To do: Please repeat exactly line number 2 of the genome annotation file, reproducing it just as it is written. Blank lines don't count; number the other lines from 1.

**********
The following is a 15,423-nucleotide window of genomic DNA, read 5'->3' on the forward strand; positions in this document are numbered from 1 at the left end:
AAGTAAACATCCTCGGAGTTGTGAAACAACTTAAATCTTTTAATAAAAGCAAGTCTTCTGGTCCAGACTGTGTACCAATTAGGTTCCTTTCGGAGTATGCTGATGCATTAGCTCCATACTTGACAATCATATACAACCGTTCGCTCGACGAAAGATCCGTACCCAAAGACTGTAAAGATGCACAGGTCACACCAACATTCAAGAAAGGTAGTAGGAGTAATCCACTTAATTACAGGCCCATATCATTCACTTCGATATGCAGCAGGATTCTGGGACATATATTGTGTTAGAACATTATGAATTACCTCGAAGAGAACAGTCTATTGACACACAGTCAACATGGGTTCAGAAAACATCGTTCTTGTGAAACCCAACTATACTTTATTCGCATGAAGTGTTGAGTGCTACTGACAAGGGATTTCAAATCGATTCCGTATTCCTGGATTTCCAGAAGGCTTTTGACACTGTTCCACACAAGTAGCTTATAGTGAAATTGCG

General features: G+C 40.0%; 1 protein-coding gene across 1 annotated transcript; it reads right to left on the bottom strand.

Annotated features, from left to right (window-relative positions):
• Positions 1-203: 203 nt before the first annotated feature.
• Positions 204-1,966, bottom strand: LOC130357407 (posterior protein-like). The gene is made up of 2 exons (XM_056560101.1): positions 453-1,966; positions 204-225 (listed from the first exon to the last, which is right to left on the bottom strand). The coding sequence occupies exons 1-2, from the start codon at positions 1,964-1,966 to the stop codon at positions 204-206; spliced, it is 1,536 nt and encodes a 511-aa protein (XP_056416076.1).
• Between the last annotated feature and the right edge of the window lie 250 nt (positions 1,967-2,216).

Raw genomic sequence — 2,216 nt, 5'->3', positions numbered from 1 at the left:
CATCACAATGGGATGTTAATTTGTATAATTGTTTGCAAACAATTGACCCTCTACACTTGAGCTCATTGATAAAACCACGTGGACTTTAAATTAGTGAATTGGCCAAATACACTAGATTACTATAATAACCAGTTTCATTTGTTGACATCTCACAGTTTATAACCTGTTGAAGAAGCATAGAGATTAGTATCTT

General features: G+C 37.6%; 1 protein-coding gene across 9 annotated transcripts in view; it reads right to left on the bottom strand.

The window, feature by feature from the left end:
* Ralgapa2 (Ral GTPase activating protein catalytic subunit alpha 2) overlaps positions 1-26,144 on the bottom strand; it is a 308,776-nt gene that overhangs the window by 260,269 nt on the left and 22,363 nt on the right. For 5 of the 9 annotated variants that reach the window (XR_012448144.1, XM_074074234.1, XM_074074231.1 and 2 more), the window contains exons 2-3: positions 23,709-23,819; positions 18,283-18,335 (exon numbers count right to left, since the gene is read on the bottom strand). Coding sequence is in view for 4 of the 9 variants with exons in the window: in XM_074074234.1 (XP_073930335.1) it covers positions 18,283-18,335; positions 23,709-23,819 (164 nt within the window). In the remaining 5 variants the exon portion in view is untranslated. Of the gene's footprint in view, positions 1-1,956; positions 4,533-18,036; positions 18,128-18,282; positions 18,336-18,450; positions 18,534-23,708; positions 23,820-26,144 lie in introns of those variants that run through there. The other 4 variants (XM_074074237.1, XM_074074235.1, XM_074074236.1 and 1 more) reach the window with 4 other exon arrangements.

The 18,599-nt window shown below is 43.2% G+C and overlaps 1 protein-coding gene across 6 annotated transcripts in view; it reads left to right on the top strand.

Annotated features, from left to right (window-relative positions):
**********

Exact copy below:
AAGTAAACATCCTCGGAGTTGTGAAACAACTTAAATCTTTTAATAAAAGCAAGTCTTCTGGTCCAGACTGTGTACCAATTAGGTTCCTTTCGGAGTATGCTGATGCATTAGCTCCATACTTGACAATCATATACAACCGTTCGCTCGACGAAAGATCCGTACCCAAAGACTGTAAAGATGCACAGGTCACACCAACATTCAAGAAAGGTAGTAGGAGTAATCCACTTAATTACAGGCCCATATCATTCACTTCGATATGCAGCAGGATTCTGGGACATATATTGTGTTAGAACATTATGAATTACCTCGAAGAGAACAGTCTATTGACACACAGTCAACATGGGTTCAGAAAACATCGTTCTTGTGAAACCCAACTATACTTTATTCGCATGAAGTGTTGAGTGCTACTGACAAGGGATTTCAAATCGATTCCGTATTCCTGGATTTCCAGAAGGCTTTTGACACTGTTCCACACAAGTAGCTTATAGTGAAATTGCG